The first comprehensive survey of Italian Futurism mounted outside of Italy opens tomorrow at the Guggenheim in NewYork. On view through Sept. 1, "Italian Futurism, 1909-1944: Reconstructing the Universe" covers the movement's birth through the death of its founder, Filippo Tommaso Marinetti, and includes "around 400 works, if you count every teacup," said the exhibition's curator, Vivien Greene, at a media preview this morning. Greene, along with Guggenheim director Richard Armstrong, emphasized the multidisciplinary nature of the show, which takes up the museum's entire rotunda and several auxiliary galleries. On view are actual tea sets, along with sculpture, film, photography, drawing, architectural renderings, ephemera and, of course, paintings, including fine examples by many brand-name futurists like Giacomo Balla, Umberto Boccioni, Carlo Carrà, Fortunato Depero and Gino Severini.
"We put great emphasis on the literature of the movement," Greene said. Selections from the Futurists' vast trove of propaganda are displayed in several large vitrines throughout the rotunda, combining often inflammatory content with avant-garde graphic design. The movement's provocative initial manifesto, published by Marinetti in an Italian newspaper on Feb. 5, 1909, is one of the first items highlighted as visitors ascend the museum's rotunda. Its bellicose 11 points are translated in a wall text, from "1. We intend to sing to the love of danger, the habit of energy and fearlessness," moving quickly to more disturbing rhetoric, such as "9. We intend to glorify war--the only hygiene of the world--militarism, patriotism, the destructive gesture of the anarchists, the beautiful ideas which kill, and contempt for woman."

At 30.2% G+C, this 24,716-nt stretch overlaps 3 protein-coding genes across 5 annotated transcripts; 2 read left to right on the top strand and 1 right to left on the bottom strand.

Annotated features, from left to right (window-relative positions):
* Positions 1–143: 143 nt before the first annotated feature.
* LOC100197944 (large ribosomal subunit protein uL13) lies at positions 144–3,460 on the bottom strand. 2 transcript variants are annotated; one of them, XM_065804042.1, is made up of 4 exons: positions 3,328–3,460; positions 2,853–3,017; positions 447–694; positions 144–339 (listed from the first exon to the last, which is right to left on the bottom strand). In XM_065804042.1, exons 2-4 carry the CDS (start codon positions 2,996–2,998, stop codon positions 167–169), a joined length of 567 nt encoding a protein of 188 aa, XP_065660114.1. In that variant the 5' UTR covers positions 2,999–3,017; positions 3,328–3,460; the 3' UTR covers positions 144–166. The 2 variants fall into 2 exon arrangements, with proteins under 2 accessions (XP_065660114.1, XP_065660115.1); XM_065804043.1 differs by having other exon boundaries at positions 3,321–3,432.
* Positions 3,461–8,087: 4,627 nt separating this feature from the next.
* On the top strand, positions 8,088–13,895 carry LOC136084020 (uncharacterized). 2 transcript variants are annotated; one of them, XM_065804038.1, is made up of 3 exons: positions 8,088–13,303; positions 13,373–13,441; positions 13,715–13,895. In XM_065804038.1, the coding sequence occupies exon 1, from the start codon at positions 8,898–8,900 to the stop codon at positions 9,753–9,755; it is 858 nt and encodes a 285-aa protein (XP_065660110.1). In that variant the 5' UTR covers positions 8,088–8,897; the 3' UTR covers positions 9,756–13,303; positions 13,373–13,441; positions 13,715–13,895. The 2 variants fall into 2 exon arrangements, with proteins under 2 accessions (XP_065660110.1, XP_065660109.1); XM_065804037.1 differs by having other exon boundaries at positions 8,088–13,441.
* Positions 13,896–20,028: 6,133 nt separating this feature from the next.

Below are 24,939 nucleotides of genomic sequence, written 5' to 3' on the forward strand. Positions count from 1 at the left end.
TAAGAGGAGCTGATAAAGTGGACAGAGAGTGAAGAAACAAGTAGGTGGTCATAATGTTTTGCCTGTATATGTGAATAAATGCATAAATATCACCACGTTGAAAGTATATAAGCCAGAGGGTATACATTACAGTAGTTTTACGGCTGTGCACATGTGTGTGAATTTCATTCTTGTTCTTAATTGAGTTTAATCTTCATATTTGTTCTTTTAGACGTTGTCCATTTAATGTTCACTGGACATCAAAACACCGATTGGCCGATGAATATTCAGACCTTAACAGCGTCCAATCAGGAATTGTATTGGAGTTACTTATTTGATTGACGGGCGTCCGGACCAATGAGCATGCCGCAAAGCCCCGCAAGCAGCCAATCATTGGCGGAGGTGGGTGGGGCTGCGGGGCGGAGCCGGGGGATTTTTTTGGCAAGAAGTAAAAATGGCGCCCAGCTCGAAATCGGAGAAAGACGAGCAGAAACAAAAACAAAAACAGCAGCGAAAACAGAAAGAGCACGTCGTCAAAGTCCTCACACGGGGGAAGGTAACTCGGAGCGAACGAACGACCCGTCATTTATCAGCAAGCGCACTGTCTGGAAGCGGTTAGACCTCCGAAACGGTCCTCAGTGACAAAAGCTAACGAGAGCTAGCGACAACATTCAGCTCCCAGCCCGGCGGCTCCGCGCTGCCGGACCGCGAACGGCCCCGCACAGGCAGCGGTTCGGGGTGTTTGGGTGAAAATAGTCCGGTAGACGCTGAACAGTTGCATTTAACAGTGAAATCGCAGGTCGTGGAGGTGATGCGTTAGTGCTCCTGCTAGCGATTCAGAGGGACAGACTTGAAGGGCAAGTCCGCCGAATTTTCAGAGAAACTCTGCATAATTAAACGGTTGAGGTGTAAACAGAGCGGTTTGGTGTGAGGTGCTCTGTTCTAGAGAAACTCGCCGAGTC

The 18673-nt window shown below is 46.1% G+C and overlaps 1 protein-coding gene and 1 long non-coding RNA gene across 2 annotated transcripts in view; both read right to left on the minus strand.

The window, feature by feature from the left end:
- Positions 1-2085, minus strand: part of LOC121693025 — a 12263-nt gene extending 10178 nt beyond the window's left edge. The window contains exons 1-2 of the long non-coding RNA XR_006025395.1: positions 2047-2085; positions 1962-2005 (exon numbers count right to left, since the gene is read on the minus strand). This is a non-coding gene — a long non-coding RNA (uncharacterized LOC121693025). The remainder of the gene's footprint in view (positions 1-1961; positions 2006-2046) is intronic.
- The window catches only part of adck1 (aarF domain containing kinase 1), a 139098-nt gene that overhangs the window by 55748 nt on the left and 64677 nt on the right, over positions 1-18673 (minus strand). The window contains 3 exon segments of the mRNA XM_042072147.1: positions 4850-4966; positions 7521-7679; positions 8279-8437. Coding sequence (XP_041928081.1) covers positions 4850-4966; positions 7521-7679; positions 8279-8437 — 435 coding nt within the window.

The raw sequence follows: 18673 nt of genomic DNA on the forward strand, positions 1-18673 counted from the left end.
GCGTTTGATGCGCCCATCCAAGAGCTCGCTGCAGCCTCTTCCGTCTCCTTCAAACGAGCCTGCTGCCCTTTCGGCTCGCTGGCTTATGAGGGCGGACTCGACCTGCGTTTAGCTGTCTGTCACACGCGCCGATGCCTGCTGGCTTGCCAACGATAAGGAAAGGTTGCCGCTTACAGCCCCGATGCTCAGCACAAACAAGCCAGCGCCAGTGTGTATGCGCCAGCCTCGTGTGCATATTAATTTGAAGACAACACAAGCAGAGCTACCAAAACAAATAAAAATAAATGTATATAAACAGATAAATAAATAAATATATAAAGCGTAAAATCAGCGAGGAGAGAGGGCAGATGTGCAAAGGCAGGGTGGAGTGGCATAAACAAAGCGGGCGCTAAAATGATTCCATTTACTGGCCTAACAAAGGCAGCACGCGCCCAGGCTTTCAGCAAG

Futurism's manifold "paradoxes," as Greene put it, are underlined in the exhibition. Futurists venerated technology and eschewed the past, yet embraced many of its traditional artistic modes and models. They denigrated women, yet Marinetti's wife, Bendetta, was awarded one of the few state commissions the Futurists ever received.
The exhibition's capstone is a room devoted to Bendetta Cappa Marinetti's five rarely seen mural paintings, collectively titled "Synthesis of Communications" (1933-34). In these joyful, roughly 10-by-6½-foot compositions, Bendetta uses sweeping arcs and aerial viewpoints to represent communication by air, radio, sea, land, and telegraph and telephone. They've never before left the central post office in Palermo, Sicily, where they have hung since the 1930s.